Sunday, November 6, 2016

An Advance in Diagnosing IPF

Veracyte Announces Launch of Envisia™ Genomic Classifier for Improved Diagnosis of Idiopathic Pulmonary Fibrosis at CHEST Annual Meeting 2016.

This is a very large step forward in the diagnostics process of identifying IPF.  From the press release:
Each year in the United States and Europe, up to 200,000 patients are suspected of having an interstitial lung disease (ILD), including IPF, which is among the most common and most deadly of these lung-scarring diseases. IPF is notoriously difficult to diagnose, often leading to treatment delays, repeated misdiagnoses, patient distress and added healthcare expense...  
The Envisia classifier uses machine learning coupled with powerful, deep RNA sequencing to detect the presence or absence of usual interstitial pneumonia (UIP), a classic diagnostic pattern that is essential for the diagnosis of IPF. Physicians routinely use high-resolution CT imaging (HRCT) to identify UIP, but this approach frequently provides inconclusive results, leading many patients to undergo surgery to secure a more definitive diagnosis using surgical histopathology. Veracyte scientists trained the Envisia classifier to differentiate UIP from non-UIP on patient samples obtained through less-invasive outpatient bronchoscopy.
The "surgical histopathology" mentioned above is a VATS lung biopsy (video-assisted thoracoscopic surgery) . The VATS is a fairly invasive procedure that comes with a nice list of potential complications.

My Dad underwent a VATS biopsy and never really recovered from the procedure.  Dad was not a good candidate for a VATS in the first place.  He was 70 years old and had some pretty serious heart issues.  The results of a biopsy would not have made any difference in his treatment plan as there were no effective IPF treatments at the time.  It may have gotten him into a clinical trial, but that's not very likely due to his heart issues.  I honestly believe that his pulmo requested the procedure out of curiosity and not as a tool to help my father.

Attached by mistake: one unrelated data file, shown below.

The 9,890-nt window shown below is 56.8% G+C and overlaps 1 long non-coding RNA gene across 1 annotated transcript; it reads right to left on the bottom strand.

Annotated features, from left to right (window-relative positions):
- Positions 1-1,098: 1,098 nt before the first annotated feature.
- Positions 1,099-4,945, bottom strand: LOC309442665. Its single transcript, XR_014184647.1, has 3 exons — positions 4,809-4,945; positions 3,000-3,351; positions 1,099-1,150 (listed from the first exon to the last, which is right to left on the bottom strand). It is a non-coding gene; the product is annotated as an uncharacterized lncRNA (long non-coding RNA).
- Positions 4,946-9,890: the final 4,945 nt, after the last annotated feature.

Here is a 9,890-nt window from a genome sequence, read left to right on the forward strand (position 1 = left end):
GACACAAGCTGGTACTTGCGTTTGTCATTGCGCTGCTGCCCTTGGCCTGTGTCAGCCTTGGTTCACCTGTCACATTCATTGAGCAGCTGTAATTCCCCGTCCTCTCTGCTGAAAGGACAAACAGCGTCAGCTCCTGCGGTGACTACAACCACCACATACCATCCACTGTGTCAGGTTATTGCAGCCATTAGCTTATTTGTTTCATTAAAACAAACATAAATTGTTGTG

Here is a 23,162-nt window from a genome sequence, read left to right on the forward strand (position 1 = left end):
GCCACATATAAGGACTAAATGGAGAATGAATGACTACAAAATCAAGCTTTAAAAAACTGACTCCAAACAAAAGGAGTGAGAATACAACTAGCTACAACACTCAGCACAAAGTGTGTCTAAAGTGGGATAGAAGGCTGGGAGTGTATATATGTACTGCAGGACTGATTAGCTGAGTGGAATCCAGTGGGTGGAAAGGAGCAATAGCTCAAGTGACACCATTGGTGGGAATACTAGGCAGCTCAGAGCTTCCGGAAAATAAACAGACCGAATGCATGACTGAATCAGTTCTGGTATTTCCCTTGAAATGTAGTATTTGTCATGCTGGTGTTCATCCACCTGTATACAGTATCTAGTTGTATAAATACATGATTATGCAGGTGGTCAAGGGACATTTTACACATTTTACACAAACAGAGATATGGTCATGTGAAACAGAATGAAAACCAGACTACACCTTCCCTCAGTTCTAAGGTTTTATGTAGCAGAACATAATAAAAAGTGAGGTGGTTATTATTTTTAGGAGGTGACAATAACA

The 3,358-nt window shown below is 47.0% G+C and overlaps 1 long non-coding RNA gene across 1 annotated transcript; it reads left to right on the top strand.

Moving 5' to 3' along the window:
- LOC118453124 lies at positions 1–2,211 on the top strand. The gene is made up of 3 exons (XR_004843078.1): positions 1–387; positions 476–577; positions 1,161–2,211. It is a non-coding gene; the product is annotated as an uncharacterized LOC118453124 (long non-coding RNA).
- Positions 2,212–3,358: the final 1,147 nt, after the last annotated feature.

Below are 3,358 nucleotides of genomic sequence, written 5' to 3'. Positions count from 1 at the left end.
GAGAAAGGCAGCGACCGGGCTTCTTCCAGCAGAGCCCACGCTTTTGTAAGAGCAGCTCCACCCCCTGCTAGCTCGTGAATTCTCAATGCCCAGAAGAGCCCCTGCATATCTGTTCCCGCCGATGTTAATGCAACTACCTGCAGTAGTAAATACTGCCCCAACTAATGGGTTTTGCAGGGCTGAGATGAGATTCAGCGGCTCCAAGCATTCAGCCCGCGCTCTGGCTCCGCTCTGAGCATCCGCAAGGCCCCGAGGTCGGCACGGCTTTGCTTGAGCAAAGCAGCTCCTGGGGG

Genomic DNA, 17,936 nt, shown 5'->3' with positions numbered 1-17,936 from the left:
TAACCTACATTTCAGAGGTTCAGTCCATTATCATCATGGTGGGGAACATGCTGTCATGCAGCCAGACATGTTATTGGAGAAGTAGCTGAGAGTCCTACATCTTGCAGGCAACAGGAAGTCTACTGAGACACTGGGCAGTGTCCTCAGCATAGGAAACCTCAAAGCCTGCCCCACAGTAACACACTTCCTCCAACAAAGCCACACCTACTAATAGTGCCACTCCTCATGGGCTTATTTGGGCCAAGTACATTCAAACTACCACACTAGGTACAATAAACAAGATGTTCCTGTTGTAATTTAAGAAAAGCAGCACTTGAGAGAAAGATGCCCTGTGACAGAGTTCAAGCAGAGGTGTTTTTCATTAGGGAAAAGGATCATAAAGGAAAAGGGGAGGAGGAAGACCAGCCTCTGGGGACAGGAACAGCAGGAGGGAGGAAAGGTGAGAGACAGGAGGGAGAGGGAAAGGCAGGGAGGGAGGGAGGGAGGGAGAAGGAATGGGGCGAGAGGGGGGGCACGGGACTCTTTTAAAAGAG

That being said, and even with my Dad's example fresh in my mind, I made the decision to have a VATS biopsy.  There were lots of differences between my case and Dads.  I was 50 or so and felt that an affirmation of IPF via biopsy would help get me into one of the clinical trials that were being held at the time.  As someone who just likes to have all the information that I can, I'm not unhappy that I had the procedure even though I never did make it into a drug trial.  My fibrosis had progressed beyond what most trials were accepting.

I'm mentioning all this just to illustrate that the VATS is an invasive procedure that does come with a good deal of pain.  An accurate diagnostics tool that would replace the VATS with an outpatient procedure is a huge step forward. It will save the patients pain and minimize the risk of complications, save everyone a lot of money, and open up hospital beds. A win-win-win all the way around.

If you or a loved one are considering a VATS biopsy, Dr. Lederer has an article that will help with the question of Should I undergo a lung biopsy to diagnose my pulmonary fibrosis? It is a very personal decision that isn't to be taken lightly.

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